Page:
The historic craft making a comeback in the internet age
IF YOU make a mistake with this printing, there's no Ctrl+Z or quick fix option: you're stuck with it.
In fact, it's a simple spelling mistake Derek Lamb made on his first letterpress poster that reminds him how important it is to triple check each piece before it's printed.
With the ease of modern computer design and proliferation of smart technology, it's easy to forget that a little over a Century ago, letterpress was still the main method of printing anything from books to posters.
Developed by Johannes Gutenberg in the mid-1400s, letterpress remained widely used until the 1960s and involves a printing press where movable type is hand placed, inked and pressed against paper to create a print.
Derek's interest in the art of printing developed through his love of collecting fine press books ad desire to learn the techniques behind their creation.
He slowly became more involved in the craft until, six years ago, he bought an 1887 Alexandra Press from a printer in Katoomba.
The 130-year-old, one tonne beast now sits in the Walter Reid in Derek's studio, The Officina Athelstane.
Intruiged by the way this typically commercial printing method could be used in place of modern graphic design, Derek has designed a range of posters as well as his own fine press books.
His recently finished long-term project, a 75 run print of Jonathan Swift's A Modest Proposal, now sits in Australia's national and state libraries as well as at Oxford, Cambridge and the National Library of Ireland.
That 18-month project saw every page of the book hand set, letter by letter, with pen and ink sketches screen printed in to accompany the story.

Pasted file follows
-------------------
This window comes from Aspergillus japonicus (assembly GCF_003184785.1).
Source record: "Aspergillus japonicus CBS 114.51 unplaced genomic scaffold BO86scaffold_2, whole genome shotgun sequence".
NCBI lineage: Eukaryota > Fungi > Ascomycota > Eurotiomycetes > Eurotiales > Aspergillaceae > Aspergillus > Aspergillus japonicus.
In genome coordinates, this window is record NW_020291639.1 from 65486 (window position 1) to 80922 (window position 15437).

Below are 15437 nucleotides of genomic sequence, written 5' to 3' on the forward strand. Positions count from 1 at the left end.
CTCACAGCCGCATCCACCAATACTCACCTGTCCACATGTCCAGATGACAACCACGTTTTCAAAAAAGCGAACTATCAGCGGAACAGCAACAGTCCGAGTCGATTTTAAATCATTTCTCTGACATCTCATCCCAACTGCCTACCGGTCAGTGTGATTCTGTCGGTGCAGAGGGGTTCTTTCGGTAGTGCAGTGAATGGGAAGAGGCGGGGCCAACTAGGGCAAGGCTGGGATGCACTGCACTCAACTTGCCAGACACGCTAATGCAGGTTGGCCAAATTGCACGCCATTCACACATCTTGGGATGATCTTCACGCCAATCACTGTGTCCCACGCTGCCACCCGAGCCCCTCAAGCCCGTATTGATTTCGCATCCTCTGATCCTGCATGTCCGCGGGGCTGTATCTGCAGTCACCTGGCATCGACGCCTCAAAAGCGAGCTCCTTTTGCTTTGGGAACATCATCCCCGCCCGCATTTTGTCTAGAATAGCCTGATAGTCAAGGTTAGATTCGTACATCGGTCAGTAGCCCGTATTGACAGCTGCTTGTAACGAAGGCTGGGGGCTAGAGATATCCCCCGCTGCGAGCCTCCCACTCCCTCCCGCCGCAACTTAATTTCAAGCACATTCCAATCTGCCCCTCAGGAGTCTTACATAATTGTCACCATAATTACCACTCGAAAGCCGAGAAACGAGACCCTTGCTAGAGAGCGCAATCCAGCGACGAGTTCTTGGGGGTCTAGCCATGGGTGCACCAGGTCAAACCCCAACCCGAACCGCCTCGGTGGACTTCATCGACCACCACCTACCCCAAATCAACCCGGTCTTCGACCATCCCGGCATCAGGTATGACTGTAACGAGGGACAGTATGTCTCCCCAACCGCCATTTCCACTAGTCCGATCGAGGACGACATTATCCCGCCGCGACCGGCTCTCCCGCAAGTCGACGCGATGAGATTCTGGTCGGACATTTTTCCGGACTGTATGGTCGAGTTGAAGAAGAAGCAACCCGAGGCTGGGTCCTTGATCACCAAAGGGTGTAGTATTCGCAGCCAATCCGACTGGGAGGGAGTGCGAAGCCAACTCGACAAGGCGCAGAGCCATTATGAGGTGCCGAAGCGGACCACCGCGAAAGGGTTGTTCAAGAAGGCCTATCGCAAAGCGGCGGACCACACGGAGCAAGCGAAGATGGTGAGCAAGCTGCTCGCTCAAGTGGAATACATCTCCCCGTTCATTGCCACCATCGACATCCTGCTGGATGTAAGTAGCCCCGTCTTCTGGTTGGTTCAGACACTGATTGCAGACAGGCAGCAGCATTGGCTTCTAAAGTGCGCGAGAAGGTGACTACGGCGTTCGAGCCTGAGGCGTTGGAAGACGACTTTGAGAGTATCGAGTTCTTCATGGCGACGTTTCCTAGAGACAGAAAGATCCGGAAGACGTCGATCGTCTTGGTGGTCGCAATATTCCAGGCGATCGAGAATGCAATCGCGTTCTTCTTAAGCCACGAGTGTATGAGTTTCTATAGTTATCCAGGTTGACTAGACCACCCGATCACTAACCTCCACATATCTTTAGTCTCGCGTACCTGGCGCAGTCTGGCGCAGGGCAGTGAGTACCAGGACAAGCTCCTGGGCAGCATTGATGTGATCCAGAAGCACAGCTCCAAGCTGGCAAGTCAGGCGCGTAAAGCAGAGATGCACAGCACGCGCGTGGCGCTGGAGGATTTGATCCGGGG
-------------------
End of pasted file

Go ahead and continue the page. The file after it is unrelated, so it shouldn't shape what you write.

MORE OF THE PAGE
On a smaller scale, his graphic response to Rockhampton Art Gallery's Coming Into Fashion has recently opened.
Running until November 5, locals can get a feel for his unique printing style which combines contemporary notions of fashion, pattern and colour with the traditional letterpress style.
It took Derek 12 weeks to put together the 10 posters for the Pret-A-Printer collection.
Although it seems like a lot, the very nature of letterpress printing meant this job was a tough task for Derek.
"Rather than modern printing where everything is done at the same time, letterpress you have to put through each separate colour,” he said.
"Some of the poster might have gone through the press eight or nine time to put different layers on top of one another.
"So as well as being a time consuming means of processing things, rather than typing things into a computer screen and manoeuvring it really quickly you have to actually take the letters and move them and take proofs and then take more proofs and adjust them, the printing process itself is quite lengthy.
"You obviously have to wait for the ink to dry between each one.”
That process alone can take three to four days.
Derek has used a range of type faces and techniques to create stunning marbled designs and elaborate patterns built from small, decorative type.
"Letterpress was a commercial technique that really hasn't changed much since Gutenberg invented it,” Derek said.
"It's just using what was a commercial method and I just bring an experimental way.
"I'll ink the type in different ways and use different letters in an artistic manner rather than a commercial manner.”
Despite his striking designs now being on show at the Rockhampton Art Gallery, Derek said he didn't necessarily view himself as an artist.
"I think of myself as just a printer, but I have an interest in graphic design,” he said.
"It really depends what people want to look at it as. It can be art or it can be printing.”
While the traditional method does have its downfalls, a lack of automated spell check being one, there are benefits to being forced to work with what you have on hand.
Most of which, Derek has collected through travels in Australia and overseas.
"I have such a limited pallet of fonts and designs available to me,” Derek said.
"On the computer you have every font that's ever been thought of, but I have a very limited range of things that I actually have to physically posses.
"I might not have exactly what I want so I might have to adapt and be a bit imaginative with it.
"I think it actually helps the creative process to have something limited rather than infinite because you've really got to think and make something with what you've got.”
- Pret-A-Printer runs at the Rockhampton Art Gallery until November 2, with a limited number of prints available for purchase.